Citizens for Alternatives to Longview Power (CALP)

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Pollutants and Health

West Virginia has the highest rate of death caused by power plant pollution in the entire United States. According to US Environmental Protection Agency estimates, nearly 400 West Virginians die each year from heart attacks and lung cancer caused by power plant pollution. In addition, 314 emergency room visits, 331 hospitalizations, 7923 asthma attacks, and 41,627 lost work days are estimated to result from power plant pollution in WV. See http://cta.policy.net/regional/wv for more information.

West Virginia has the third highest rate of diagnosed asthma and the fourth highest rate of death from cardiovascular disease in the nation. The elderly, the very young, and people with lung disease and cardiovascular disease are most likely to die or be hospitalized as a result of short-term exposure to high levels of air pollution. Although these people are most likely to be harmed by air pollution, recent studies show that long-term exposure to lower levels of air pollution contributes to the development chronic lung disease and cardiovascular disease in the general population as well.

Pollutants which would be released from Longview, if it were built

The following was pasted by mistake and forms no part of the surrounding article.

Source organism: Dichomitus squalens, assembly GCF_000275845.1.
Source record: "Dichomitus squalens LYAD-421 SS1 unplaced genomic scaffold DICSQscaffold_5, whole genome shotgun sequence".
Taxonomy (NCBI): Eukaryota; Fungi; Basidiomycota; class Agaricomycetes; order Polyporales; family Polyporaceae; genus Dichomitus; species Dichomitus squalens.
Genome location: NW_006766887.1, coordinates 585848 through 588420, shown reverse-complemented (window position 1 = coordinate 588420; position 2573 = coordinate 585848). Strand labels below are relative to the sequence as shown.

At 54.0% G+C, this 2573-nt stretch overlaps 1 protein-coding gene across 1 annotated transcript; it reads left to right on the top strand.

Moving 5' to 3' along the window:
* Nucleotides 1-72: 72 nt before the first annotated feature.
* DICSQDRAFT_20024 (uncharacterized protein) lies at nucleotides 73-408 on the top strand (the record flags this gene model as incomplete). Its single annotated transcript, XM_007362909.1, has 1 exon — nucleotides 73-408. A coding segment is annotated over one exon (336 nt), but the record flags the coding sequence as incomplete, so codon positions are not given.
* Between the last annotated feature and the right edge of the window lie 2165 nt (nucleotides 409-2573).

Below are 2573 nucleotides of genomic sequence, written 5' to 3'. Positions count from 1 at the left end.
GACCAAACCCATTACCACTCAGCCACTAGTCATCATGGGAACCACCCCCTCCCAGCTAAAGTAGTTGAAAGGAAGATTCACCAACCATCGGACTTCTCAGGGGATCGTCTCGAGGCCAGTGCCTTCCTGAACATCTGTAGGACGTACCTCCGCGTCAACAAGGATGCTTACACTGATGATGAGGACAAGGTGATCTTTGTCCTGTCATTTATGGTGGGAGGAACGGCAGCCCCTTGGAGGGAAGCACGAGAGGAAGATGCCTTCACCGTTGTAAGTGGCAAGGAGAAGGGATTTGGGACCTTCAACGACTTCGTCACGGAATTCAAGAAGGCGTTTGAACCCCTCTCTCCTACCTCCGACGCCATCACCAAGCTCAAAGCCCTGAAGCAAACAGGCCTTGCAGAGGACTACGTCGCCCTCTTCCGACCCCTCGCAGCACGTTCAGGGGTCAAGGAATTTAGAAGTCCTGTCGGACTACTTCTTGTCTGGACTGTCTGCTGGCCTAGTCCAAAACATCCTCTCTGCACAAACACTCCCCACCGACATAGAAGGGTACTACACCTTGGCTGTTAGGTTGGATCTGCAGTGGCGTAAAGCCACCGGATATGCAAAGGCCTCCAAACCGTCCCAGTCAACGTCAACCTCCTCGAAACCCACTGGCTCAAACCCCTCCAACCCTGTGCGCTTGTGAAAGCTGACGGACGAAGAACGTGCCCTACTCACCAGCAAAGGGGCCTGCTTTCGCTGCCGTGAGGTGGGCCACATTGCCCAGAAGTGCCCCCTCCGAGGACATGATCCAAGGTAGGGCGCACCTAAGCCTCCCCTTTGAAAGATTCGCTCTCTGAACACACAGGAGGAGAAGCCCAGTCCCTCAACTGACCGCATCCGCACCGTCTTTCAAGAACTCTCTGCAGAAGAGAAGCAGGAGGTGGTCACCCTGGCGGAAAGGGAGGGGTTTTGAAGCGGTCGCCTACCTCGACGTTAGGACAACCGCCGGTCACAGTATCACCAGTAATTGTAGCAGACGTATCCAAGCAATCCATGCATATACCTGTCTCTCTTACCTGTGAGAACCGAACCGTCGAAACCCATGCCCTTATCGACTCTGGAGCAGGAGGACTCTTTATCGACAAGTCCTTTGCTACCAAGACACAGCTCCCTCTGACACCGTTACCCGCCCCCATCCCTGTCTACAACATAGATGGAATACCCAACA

The Longview Power Plant will release large amounts of many pollutants that have been shown to harm human health:

Fine particulate matter - 110 pounds per hour

  • Rates of hospitalization and death from heart attacks and other types of cardiovascular disease are higher in regions with high particulate levels. Particulates also contribute to the development of heart disease.
     
  • Particulates can worsen respiratory diseases such as asthma. Exposure to high levels of particulate air pollution is a risk factor for developing lung cancer and chronic obstructive pulmonary disease (COPD = chronic bronchitis and emphysema).
     
  • Fine particulates travel great distances and are found in both indoor and outdoor air.
     
  • On Dec. 17, 2004, the US EPA designated parts of Monongalia County to be in violation of federal standards for fine particulate matter. To read more about particulate matter, click here.
     
  • A recent study shows that teenagers who have grown up in US towns with the highest levels of air pollution have up to five times the risk of lung impairment as teenagers who grew up in the least polluted towns. Growing up in a region with polluted air harms lung development roughly as much as does having a mother who smokes.

Sulfur dioxide - 550 pounds per hour

  • Sulfur dioxide can worsen asthma, increasing the number of attacks an asthmatic person suffers.
     
  • Sulfur dioxide can worsen symptoms of chronic bronchitis, emphysema, and other lung diseases.

Nitrogen oxides - 396 pounds per hour

  • Nitrogen oxides react with carbon monoxide or other carbon-based chemicals to produce ozone. Although the ozone layer of the atmosphere protects us from ultraviolet light, ozone that is present at ground level is a major component of haze and smog and poses a serious health threat.
     
  • Ozone worsens symptoms of asthma and other types of lung disease. A recent study suggests that ozone may actually cause asthma in children (see news article, scientific abstract).

Sulfuric acid - 45 pounds per hour

  • Sulfuric acid can worsen symptoms of asthma, chronic bronchitis, and other lung disease.

Volatile organic compounds - 23 pounds per hour